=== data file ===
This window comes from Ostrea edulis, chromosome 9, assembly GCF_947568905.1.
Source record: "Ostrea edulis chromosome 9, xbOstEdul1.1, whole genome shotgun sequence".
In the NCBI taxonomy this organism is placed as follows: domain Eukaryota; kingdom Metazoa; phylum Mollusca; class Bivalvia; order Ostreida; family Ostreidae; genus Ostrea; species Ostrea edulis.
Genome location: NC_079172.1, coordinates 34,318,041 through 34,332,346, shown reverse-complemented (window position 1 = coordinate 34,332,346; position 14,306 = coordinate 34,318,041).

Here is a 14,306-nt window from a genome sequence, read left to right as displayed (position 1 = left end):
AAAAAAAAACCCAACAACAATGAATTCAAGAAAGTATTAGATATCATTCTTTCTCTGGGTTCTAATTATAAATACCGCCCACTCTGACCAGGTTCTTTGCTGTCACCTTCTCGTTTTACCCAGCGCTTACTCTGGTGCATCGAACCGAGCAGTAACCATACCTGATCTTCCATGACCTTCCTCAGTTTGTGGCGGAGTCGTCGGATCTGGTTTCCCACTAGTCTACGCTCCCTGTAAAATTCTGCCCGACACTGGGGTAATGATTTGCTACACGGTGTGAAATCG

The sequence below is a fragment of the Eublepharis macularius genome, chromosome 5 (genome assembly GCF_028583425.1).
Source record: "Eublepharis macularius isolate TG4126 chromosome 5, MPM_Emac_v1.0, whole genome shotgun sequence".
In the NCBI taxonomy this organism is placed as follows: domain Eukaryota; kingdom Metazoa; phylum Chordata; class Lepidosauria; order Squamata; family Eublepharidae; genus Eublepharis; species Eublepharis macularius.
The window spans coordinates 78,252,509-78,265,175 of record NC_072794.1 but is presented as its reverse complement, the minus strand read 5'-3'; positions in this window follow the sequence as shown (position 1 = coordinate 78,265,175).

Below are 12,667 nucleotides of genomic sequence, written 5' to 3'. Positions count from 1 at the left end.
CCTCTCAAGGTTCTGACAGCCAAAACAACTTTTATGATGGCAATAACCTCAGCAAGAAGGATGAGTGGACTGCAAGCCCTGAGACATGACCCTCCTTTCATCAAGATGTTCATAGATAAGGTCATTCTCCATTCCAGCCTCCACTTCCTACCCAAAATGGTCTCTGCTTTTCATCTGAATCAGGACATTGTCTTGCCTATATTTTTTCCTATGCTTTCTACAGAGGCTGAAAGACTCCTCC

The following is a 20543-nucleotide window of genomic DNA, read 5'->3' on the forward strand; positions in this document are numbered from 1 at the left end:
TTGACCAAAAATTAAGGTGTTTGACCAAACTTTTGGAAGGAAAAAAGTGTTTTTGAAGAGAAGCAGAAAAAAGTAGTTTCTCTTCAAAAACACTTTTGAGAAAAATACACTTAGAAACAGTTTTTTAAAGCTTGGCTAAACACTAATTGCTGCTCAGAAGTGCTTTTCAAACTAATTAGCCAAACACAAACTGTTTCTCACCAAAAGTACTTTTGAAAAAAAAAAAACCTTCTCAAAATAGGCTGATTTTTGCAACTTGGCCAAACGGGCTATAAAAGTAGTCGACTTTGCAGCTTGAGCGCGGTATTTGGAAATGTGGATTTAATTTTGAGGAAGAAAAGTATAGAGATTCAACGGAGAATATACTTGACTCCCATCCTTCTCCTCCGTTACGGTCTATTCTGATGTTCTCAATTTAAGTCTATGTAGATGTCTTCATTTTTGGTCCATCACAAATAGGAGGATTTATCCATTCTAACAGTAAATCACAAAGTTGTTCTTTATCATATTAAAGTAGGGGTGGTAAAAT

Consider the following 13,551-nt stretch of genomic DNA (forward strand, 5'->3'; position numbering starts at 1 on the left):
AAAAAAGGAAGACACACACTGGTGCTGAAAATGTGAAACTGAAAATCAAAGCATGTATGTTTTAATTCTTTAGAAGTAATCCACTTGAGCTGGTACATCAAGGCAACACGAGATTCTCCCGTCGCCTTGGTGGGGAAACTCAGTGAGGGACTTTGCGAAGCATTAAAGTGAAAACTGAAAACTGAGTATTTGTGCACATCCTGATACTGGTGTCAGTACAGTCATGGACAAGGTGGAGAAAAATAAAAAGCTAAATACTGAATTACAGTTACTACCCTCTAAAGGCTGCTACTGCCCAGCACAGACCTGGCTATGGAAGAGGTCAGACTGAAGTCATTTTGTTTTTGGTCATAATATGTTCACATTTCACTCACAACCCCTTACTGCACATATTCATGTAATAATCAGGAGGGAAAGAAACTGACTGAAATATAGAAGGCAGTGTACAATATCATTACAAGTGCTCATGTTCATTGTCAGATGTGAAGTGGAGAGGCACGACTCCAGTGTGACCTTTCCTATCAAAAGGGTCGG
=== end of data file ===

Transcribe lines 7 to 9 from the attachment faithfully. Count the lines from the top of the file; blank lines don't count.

The sequence below is a fragment of the Eublepharis macularius genome, chromosome 5 (genome assembly GCF_028583425.1).
Source record: "Eublepharis macularius isolate TG4126 chromosome 5, MPM_Emac_v1.0, whole genome shotgun sequence".
In the NCBI taxonomy this organism is placed as follows: domain Eukaryota; kingdom Metazoa; phylum Chordata; class Lepidosauria; order Squamata; family Eublepharidae; genus Eublepharis; species Eublepharis macularius.